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Minority Owned Businesses Stay Small By Not Marketing

December 18, 2012

In collaboration with Jose Monterrosa.


According to the American Marketing Association marketing is, “the activity, set of institutions, and processes for creating, communicating, delivering, and exchanging offerings that have value for customers, clients, partners, and society at large.”

Large organizations have the resources to hire specialists to manage the entire process that lead to creating and retaining new customers. On the other hand, small businesses struggle and never make it past the start up phase. One study suggests that sixty five percent of them fail by the tenth year. Hispanic owned small businesses have an even higher mortality rate of fifty percent by the end of the first year.

While the reasons are many one of the primary reasons, is not being able to produce enough potential customers. Why? No, tested and proven marketing strategy or no strategy at all. Many Hispanic entrepreneurs are sales people that are so single minded in closing the deal that they ignore the large picture of marketing. The following quote illustrates the simplicity and the difference of sales and marketing.

“If the circus is coming to town and you paint a sign saying, “Circus Coming to the Fairground Saturday,” that’s advertising. If you put the sign on the back of an elephant and walk it into town, that’s promotion. If the elephant walks through the mayor’s flower bed, that’s publicity. And if you get the mayor to laugh about it, that’s public relations. If the town’s citizens go the circus, you show them the many entertainment booths, explain how much fun they’ll have spending money at the booths, answer their questions and ultimately, they spend a lot at the circus, that’s sales.” Author unknown

Jim McIngvale Owner of Gallery Furniture is a perfect example of a salesman and promoter that was limited in his sales by the number of people who saw his only publicity, an eighteen wheeler tractor trailer. He needed to sell to other households that never drove by his roadside mobile mattress store.

Mr. McIngvale is proud to tell his story of rags to riches. One day he decided to spend five thousand dollars on TV advertising. Since this was a limited budged and needing to stretch his ad buy, he was the presenter of his advertising. He is so passionate about advertising that he has even taken out loans to pay for his advertising. His marketing has worked. The rest is history. His store on I-45 is the number one single retail location to sell the most furniture in sales volume in the world.

Over the years, we have spent millions of dollars of other people’s money to increase their sales and grow their business. Here are some easy tips you can use on a small budget.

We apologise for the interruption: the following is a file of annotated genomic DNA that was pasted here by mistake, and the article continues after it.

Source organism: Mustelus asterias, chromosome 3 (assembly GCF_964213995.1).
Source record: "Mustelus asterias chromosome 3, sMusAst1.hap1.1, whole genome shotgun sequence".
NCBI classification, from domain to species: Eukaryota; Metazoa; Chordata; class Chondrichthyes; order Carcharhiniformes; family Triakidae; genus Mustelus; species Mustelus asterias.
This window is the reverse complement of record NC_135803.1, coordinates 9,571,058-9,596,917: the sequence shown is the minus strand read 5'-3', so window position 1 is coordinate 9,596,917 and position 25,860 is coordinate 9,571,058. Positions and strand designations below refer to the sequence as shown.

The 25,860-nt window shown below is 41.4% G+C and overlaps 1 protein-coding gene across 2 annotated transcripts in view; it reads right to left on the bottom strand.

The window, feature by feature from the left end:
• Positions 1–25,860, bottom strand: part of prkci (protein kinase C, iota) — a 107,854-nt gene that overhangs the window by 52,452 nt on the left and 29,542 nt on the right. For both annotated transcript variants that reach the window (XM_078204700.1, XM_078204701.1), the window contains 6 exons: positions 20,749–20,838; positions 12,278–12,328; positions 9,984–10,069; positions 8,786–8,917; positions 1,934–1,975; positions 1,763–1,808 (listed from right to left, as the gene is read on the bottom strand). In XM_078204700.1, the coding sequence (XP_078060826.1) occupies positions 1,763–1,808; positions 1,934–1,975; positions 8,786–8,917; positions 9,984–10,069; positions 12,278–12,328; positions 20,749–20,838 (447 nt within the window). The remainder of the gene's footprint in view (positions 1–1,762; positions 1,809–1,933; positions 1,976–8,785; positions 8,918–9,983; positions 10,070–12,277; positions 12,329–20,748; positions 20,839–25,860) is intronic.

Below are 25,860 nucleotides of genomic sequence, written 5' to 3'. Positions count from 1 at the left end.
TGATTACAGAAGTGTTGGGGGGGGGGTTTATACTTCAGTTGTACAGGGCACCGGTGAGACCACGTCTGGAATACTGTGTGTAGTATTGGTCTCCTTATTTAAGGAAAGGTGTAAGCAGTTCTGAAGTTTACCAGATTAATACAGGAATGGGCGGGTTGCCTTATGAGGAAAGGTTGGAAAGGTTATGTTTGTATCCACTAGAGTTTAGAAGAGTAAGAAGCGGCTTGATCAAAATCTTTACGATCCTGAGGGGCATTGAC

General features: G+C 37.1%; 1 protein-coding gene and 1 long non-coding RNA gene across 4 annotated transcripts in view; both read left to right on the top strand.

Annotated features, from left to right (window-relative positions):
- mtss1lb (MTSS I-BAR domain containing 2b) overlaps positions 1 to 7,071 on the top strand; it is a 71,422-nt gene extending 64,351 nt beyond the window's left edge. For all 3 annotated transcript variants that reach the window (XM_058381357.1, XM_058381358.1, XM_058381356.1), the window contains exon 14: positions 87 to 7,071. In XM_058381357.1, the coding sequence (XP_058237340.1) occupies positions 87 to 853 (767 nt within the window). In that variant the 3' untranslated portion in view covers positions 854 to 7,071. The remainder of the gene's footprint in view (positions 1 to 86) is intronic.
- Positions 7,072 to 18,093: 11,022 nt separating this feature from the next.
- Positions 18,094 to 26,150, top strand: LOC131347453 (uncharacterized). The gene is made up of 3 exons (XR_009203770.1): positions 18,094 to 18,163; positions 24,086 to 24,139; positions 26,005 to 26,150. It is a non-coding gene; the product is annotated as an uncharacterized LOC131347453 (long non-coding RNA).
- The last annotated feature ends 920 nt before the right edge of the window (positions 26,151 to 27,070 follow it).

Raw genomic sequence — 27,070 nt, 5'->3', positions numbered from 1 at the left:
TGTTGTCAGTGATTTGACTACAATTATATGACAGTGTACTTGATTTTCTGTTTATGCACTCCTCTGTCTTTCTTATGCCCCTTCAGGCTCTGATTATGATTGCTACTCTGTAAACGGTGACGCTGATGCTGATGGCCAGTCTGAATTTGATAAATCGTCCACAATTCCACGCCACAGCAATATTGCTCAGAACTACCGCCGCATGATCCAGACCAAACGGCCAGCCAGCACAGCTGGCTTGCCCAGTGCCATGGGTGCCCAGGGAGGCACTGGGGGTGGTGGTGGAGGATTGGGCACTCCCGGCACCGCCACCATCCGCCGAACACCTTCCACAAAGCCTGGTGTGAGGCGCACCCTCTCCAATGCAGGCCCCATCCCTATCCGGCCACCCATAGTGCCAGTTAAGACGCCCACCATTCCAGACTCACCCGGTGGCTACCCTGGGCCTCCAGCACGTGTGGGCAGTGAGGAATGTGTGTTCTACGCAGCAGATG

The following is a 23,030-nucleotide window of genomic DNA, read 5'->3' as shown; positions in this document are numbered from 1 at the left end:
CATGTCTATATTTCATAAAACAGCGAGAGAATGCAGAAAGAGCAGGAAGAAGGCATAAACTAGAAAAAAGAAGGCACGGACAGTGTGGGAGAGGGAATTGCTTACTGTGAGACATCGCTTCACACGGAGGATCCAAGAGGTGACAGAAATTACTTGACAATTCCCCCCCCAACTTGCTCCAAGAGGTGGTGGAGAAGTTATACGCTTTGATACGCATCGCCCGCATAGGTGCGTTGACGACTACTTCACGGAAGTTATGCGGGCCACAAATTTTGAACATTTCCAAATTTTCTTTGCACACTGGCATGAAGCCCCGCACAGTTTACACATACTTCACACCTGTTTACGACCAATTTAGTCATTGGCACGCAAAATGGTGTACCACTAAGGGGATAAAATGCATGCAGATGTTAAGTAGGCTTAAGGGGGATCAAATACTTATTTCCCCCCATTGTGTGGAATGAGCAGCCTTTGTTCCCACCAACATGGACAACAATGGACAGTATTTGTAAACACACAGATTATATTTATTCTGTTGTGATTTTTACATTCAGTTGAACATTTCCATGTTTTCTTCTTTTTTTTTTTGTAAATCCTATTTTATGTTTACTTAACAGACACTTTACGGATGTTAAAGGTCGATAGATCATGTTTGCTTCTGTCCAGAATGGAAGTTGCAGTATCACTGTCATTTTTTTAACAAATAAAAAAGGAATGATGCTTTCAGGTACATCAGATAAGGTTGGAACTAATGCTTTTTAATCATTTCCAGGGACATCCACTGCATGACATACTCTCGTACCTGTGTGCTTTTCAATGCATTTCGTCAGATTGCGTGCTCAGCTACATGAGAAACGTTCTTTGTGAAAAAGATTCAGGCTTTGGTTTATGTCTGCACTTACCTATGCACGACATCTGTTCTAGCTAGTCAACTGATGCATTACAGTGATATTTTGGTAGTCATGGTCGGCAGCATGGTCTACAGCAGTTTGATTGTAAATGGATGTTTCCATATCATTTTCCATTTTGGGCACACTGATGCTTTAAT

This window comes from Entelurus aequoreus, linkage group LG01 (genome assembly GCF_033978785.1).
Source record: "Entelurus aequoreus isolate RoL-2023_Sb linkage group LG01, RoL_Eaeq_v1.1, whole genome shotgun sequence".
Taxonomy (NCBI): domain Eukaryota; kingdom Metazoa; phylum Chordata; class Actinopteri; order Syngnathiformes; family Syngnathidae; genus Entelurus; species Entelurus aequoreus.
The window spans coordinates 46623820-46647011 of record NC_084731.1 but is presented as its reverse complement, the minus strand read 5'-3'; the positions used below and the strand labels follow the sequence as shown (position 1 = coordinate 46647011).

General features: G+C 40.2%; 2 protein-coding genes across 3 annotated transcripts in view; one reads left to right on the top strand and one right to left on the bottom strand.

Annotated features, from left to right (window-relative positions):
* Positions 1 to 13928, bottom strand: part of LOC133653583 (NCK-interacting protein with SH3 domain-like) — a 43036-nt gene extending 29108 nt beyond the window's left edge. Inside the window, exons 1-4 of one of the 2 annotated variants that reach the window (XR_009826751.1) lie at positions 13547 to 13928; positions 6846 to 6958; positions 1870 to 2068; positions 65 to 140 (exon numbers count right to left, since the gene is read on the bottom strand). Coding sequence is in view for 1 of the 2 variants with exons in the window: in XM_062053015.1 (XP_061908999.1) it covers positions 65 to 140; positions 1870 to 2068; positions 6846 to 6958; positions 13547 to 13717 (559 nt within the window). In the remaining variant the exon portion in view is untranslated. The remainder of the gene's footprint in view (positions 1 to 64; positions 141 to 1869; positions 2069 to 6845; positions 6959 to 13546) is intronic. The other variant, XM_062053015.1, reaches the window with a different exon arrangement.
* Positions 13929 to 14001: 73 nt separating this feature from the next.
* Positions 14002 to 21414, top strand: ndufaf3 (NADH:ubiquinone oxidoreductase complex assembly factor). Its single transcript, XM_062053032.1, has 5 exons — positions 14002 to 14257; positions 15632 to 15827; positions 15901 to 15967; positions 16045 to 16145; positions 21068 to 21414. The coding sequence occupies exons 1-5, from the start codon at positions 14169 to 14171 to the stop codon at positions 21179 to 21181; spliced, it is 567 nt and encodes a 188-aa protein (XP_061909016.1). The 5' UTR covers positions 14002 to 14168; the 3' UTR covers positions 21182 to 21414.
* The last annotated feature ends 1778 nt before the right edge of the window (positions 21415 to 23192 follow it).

Look at this 2013 calendar to create a campaign for every holiday that is relevant to your product or service. If you notice, in January, it is General Robert E. Lee’s birthday. Offer some genuinely fantastic offer to those customers that can show you their ticket to the viewing of the very popular movie, Lincoln. Partner up with other retailers that can tie in to the celebration.

Advertise your event by printing flyers and distributing them within a 1 mile radius of your location. Create a social media campaign with alerts leading up to your promotion. Send out a press release with every promotion you do. On a slow news day, or week, you might be surprised how you get free publicity worth thousands of dollars.

Partner up with other businesses in your immediate area that are not competitors and create a shared plastic, door hanger with coupons and exclusive offers.

Advertise in church bulletins and start a relationship with non-profits in your immediate area and find out how you can assist them. You want to display your brand as being community minded.

Placards commonly used in the early 1900’s are coming back in style because they work. Make some professional looking placards and hire someone to stand in a high traffic area pointing to your store.

Sample your product to prospects all the time. When Starbucks opens a new location they turn out teams of marketing people to give away one pound of free coffee to all business nearby. There is no limit to how you can creatively sample your product. It’s the old puppy dog sales tactic. Here hold the puppy isn’t he cute wouldn’t you like to take it home.

One piece of advice about advertising and promotion keep it real. Put out a message you believe with your whole heart. Just doing this will separate you from all the other businesses that are tone deaf to real customers that want to meet  real people with real offers to their needs and wants.

[Picture by Victor Escalante]

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